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Sat Mar 02, 2013 12:47 am
There's also a regional difference between the two design with overlapping usage in different localities. I also like the hankotsu as a serious steak knife. For chicken, I like the honesuki or garasuki. The garasuki is heavier and OK to go through chicken bones. The honesuki is more delicate and best to go through joints. Both easily cut chicken ribs. I fold the chicken spine and then cut the surrounding meat afterwards with a honesuki. With the garasuki, you can hack through.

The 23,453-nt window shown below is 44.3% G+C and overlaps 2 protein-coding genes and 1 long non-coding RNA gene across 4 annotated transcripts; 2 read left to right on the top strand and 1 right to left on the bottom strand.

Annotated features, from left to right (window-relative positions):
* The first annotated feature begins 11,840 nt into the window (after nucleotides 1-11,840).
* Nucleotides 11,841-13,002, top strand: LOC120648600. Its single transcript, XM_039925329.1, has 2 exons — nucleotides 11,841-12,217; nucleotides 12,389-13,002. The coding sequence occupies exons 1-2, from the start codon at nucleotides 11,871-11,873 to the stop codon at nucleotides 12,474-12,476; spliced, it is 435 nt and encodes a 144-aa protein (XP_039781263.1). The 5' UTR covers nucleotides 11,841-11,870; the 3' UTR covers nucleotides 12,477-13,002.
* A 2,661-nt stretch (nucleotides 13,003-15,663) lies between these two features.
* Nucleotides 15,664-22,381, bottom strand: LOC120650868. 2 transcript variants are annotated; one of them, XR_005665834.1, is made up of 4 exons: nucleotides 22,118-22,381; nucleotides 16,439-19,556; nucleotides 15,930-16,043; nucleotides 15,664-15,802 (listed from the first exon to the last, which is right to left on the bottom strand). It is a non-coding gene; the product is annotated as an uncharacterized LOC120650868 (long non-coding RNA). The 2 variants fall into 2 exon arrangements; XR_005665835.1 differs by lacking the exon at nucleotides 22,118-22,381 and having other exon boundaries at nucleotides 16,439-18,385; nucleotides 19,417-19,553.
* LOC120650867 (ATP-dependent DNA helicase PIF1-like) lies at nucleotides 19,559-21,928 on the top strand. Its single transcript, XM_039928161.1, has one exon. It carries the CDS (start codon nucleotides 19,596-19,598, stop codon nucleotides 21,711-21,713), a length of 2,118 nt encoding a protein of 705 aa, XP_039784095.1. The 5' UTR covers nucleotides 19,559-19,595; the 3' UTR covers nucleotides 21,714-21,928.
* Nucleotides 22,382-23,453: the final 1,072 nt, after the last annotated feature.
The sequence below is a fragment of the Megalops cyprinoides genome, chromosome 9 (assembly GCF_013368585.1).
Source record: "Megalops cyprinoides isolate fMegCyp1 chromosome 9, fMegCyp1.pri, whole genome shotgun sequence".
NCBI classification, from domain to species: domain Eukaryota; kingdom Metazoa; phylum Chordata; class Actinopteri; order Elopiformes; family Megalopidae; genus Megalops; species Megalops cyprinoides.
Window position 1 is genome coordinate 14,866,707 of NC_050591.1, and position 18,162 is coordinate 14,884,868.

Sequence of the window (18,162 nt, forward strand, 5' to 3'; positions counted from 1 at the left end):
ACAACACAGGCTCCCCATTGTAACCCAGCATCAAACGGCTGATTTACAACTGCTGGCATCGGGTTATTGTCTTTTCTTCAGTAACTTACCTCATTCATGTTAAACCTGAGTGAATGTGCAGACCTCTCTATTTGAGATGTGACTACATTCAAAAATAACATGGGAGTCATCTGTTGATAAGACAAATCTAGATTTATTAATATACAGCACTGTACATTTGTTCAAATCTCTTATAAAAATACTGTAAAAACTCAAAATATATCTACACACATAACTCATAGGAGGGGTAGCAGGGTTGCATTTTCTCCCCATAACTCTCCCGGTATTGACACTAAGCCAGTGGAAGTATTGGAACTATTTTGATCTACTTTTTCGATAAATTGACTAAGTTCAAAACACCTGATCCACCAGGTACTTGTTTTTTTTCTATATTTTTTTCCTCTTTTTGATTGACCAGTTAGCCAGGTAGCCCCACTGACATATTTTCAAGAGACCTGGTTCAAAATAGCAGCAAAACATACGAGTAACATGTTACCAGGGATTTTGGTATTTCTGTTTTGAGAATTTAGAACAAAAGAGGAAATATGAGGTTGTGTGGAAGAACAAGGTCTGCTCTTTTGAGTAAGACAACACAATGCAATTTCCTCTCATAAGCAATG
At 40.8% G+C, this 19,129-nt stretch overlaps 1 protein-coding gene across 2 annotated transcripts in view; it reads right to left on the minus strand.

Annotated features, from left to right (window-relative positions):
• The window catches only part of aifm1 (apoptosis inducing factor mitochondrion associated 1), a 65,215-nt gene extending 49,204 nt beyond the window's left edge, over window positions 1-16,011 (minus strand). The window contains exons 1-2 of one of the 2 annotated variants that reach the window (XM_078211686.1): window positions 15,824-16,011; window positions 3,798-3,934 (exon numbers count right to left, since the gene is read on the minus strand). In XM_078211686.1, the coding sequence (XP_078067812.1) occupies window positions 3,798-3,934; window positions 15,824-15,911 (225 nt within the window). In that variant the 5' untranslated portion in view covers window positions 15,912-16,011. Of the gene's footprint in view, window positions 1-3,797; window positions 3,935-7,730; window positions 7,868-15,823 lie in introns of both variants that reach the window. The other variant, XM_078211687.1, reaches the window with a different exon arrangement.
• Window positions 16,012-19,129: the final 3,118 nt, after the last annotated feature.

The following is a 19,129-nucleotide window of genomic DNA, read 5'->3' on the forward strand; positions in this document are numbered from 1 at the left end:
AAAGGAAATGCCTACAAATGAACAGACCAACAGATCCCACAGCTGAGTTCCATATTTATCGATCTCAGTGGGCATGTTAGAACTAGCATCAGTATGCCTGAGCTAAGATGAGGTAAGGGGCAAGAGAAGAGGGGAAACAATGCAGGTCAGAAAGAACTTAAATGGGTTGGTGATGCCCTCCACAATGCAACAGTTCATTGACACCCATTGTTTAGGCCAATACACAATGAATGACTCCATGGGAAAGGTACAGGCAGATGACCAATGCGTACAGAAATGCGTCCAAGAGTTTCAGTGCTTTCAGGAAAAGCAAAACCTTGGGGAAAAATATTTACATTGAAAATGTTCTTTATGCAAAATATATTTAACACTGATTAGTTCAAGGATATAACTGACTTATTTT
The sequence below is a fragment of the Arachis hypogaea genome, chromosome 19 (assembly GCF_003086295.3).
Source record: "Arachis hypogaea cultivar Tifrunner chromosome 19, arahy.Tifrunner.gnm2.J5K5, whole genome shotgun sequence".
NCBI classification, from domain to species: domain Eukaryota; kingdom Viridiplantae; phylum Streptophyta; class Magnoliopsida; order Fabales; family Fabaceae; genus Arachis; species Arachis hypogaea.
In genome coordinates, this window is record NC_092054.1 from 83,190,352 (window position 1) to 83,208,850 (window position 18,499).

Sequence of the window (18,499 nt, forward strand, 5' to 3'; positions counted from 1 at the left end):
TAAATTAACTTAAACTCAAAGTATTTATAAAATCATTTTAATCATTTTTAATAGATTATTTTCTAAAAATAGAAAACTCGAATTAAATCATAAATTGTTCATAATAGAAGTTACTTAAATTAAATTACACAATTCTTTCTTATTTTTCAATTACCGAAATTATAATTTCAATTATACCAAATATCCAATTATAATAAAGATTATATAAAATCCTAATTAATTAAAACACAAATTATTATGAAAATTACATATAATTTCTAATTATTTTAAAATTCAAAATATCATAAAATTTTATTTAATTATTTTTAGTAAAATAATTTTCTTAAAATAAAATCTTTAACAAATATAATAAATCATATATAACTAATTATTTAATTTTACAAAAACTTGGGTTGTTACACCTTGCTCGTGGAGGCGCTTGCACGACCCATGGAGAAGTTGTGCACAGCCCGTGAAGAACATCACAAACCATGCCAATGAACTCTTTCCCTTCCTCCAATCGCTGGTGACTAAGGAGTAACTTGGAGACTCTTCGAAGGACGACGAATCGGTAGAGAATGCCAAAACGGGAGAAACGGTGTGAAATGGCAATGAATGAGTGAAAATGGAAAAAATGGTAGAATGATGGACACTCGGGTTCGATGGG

The tip is more delicate on both of these than the hankotsu. So if you are disjointing a leg of lamb or goat (dinner tonight), use a hankotsu or risk breaking a tip on the honesuki/garasuki. You can easily dissect the surrounding collateral ligaments, but to get to the internal ligaments of the koonts - hankotsu. For going inbetween beef pork vertebrae - hankotsu. For dissecting chicken breasts off of bone - honesuki.
For cutting hard cheese - honesuki or garasuki. Not traditional but works great.